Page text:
A couple of ideas for this week's column fell through, so I thought about skipping it.
But there's another reason I wanted to avoid writing: My meditation practice hasn't been going well in the past month, and that's difficult for me to admit.
As I've written before, it's been easier for me to implement daily mindfulness practices into my routine. And I want to be proud of that accomplishment in itself because it has created a marked difference in my mindset, and thus my life.
For example, when I'm anxious about something in the future, I more easily bring myself to the present moment. I appreciate it and disconnect from everything except what I'm doing. It's a wonderful thing to learn.
But, despite that, I've been remiss in my daily meditation practice, in which I sit mostly in silence, but with some verbal guidance from an app or teacher. For a couple of years, I've been successful in meditating at least two or three times a week. But at the beginning of the year, I made the goal to do it daily—even if it was only for 10 minutes.
The benefits of this dedicated, focused quiet time in which you train your brain to concentrate on being in each second are countless, and I've written a lot about it, so I won't repeat myself. (You can click here, here and here for more.)
But over the past month, I've failed at my goal. This week, I meditated only once. And so I find myself in a shame spiral, which is the antithesis of mindfulness and meditation, which includes practicing equanimity and self-compassion.
I didn't want to admit that I've been struggling to keep up the habit. But as my other ideas fell through, I felt the urge to be honest and frank about it.
It would be a disservice to myself, readers and the essence of the practices for me to deny that it can be difficult.
Like with any habit, I am sure it gets easier if you make it a daily practice that you maintain over years with little deviation.
But I think we all fall out of healthy habits at times.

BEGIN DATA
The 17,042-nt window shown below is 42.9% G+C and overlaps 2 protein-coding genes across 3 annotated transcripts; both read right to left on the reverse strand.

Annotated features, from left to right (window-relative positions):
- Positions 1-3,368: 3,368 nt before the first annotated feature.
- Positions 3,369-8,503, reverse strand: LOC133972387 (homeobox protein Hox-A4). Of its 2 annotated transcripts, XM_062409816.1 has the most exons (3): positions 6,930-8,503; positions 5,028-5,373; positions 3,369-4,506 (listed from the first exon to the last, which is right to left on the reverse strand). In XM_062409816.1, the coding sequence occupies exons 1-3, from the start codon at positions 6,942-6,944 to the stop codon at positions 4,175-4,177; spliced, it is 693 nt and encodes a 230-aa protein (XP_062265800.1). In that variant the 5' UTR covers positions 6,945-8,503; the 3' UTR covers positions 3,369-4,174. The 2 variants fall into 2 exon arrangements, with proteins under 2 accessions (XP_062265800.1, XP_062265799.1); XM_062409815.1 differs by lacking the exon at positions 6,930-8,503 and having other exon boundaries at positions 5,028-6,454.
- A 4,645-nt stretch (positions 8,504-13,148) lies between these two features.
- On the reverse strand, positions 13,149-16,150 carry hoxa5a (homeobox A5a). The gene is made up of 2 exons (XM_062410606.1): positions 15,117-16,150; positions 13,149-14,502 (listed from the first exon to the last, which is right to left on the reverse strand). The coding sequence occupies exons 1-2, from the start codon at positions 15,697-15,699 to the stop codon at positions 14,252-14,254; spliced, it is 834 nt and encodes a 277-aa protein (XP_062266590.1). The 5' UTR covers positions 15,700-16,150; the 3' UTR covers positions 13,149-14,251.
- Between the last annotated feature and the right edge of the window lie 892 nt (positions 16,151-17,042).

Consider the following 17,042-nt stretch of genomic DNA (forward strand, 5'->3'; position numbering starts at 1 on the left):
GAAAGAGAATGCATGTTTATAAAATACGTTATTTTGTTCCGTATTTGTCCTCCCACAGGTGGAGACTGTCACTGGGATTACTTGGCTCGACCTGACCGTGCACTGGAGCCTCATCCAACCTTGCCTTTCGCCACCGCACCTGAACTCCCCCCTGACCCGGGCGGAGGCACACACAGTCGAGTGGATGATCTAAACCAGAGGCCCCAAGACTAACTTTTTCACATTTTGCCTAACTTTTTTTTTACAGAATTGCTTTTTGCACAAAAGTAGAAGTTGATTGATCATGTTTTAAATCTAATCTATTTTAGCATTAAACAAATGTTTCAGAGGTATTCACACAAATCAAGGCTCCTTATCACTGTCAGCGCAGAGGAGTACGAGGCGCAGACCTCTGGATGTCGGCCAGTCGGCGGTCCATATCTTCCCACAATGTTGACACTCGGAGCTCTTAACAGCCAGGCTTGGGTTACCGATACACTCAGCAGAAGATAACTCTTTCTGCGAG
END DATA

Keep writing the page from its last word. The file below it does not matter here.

Am I the only one who lets things slip? Am I alone in feeling self-contempt, disappointment and sadness when it happens?
I don't think so, and I do know that our egos have a lot to do with these feelings. The ego feeds on negative emotions. Feeling bad can subconsciously make us feel good.
"The ego does not want an end to its 'problems,' because they are part of its identity," according to Eckhart Tolle. "If no one will listen to my sad story, I can tell it to myself in my head over and over and feel sorry for myself, and so have an identity as someone who is being treated unfairly by life or other people, fate or God. It gives definition to my self-image, makes me into someone, and that is all that matters to the ego."
Well, I'm not going to let my ego trick me into that. Although I have been quietly berating myself for not being my best or meeting my goal, I've also found that doing so hasn't made me any more likely to achieve it.
Is it rational for me to go around telling myself (or listening to my ego) about how I'm a failure without doing anything to change it? No. Is it respectable for me to write about these topics and not admit when I've slipped? No.
So what's important is to realize that it's OK to get distracted; it's human to err.
When we meditate and practice mindfulness, we are working to reprogram what we've known our entire lives, which is no small feat.
In the practice of meditation, we are taught not to judge ourselves when our minds wander. We simply note it and refocus. The starting over again and again is the practice.
I've been trying to adopt similar methods in my entire life, which is a series of victories and setbacks.
I know in theory that getting attached to the highs and lows of life isn't productive. We can't put too much stock in the ebbs and flows of existence or we'll be manic, anxiety-ridden basket cases. (I bet sometimes our minds feel like that, but we're all well-versed at hiding it.)
I was reluctant to admit that I've been unsuccessful so far in reaching my goal because I was ashamed.
But admitting all this isn't a weakness; it is imperative to my growth process and, I hope, helpful to anyone else who is struggling, whether with a meditation practice or another challenge.
I am confident that I will get back in a habit that makes me feel more satisfied and content.
And I'm working to overcome fruitless feelings of guilt and shame when expectations and reality don't align.
Because expectations often don't align with reality, that's life. So dealing with these emotions in the context of mindfulness and meditation can only help me improve when other disappointments and obstacles arise.
That's part of the beauty of these practices—they equip us to more gracefully maneuver the tightrope walk of life.
The opinions expressed in this column belong solely to the author, not Nooga.com or its employees.